A related but more advanced group is the Brachiosauridae. It is characterized by large teeth, greatly elongated neck vertebrae with very long cervical ribs, and deep pleurocoels (side cavities) in the dorsal vertebrae. The tail was relatively short. Most characteristic were the greatly elongated forelimbs. In the typical Upper Jurassic Brachiosaurus from Tanzania and Colorado, the forelimbs were longer than the hindlimbs. The skull of this animal was large, with a vaulted nasal bone. There were 13 vertebrae in the neck, 11 or 12 in the trunk, and 5 in the sacrum. The metacarpals were especially elongated, and the claw on digit I of the manus was greatly reduced. Brachiosaurus was one of the heaviest land animals that ever lived. Colbert estimated its weight to be 86 tons, but D. Russell calculates this as too high. Mounted skeletons are to be found in Berlin and Chicago. A similar animal with slightly shorter forelimbs, found in the Middle Jurassic of Madagascar, has been referred to the ill-defined British genus Bothriospondylus. To this animal may belong a large amount of juvenile material named Lapparentosaurus, also from Madagascar. Pleurocoelus, from the Lower Cretaceous of Maryland and Texas, also has greatly hollowed-out vertebrae, but more slender teeth, and appears to be a smaller member of this group.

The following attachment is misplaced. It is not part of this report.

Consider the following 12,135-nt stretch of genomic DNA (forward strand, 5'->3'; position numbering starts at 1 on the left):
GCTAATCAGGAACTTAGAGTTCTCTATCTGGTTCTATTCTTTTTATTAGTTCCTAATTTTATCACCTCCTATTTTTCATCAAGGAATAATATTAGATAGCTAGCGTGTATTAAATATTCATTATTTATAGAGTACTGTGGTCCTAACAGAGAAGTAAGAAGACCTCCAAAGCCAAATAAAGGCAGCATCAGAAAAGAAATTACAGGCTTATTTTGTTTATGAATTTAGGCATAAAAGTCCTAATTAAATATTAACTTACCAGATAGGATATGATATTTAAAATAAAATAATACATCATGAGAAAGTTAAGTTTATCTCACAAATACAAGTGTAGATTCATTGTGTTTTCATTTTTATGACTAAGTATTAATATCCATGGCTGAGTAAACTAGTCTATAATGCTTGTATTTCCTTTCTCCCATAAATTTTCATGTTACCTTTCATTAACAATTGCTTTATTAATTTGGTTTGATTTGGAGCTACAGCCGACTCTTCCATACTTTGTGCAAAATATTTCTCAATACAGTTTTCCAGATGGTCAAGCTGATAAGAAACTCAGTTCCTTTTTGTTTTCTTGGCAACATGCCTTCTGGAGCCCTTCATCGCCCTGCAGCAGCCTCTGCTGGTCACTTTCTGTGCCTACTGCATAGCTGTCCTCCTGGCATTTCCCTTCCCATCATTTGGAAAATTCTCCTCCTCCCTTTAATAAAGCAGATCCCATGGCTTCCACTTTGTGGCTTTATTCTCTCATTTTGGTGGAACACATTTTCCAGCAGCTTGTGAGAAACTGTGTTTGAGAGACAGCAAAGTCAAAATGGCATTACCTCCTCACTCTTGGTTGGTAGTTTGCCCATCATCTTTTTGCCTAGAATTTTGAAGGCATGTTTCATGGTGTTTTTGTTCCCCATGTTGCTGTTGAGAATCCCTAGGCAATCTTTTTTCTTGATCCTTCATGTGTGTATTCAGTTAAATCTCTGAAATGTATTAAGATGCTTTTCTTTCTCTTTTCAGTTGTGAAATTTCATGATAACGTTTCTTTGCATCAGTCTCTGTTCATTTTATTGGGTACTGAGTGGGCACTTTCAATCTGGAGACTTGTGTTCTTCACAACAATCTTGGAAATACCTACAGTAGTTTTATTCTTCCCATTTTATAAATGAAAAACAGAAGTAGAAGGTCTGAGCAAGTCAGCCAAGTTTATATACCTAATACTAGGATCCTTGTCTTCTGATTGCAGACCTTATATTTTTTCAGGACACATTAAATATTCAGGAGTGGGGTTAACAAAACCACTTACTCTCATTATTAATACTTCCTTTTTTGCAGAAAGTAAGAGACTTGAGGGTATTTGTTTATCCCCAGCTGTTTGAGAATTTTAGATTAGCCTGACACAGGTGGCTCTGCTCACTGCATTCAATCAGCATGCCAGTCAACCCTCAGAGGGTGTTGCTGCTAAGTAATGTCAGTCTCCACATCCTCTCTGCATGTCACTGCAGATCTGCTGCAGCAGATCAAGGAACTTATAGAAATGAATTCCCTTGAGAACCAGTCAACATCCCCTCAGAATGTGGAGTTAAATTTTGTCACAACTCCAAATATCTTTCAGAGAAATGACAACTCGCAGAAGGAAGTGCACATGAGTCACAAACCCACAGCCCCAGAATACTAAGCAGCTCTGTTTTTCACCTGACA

The Camarasauridae resembles the Brachiosauridae in that the neck and trunk vertebrae were very hollow and the cervical ribs very long. On the other hand, these vertebrae were more specialized in that the vertebral spines in much of the column possessed a deep U-shaped cleft. The hindlimbs were longer than the forelimbs. Camarasaurus was the most common North American sauropod. It was found in the Upper Jurassic of Colorado, Wyoming, Utah, and other Morrison Formation locales. Its skull was short with a “bulldog-like” muzzle and large spoonshaped teeth. There were 12 vertebrae in both the neck and trunk, 5 in the sacrum, and 53 in the tail. Mounted skeletons are found in New Haven, Pittsburgh (where there is a 5-m-long, nearly complete juvenile skeleton), Washington, DC, Drumheller, Alberta, Canada, and Albuquerque. The European representative of the group is the very similar Aragosaurus. Euhelopus, from the Upper Jurassic of China, had a skull resembling that of Camarasaurus, with similar teeth. The vertebral spines are only slightly cleft, and the neck and trunk vertebrae have increased to 17 and 14, respectively. This has led some experts to refer it to the Camarasauridae and others to the Chinese group Mamenchisauridae, which will be discussed below. A partial skeleton is mounted in Uppsala, Sweden. Another controversial form is Opisthocoelicaudia from the Upper Cretaceous of Mongolia. This animal possessed the deeply U-shaped cleft spines but had a very short tail with vertebrae unlike those of any other sauropod. The centra articulated with one another with a ball on the front and a cup on the back (opisthocoelous condition). The all-important head and neck are unknown. Until these parts are recovered, Opisthocoelicaudia may be referred to the Camarasauridae with a query.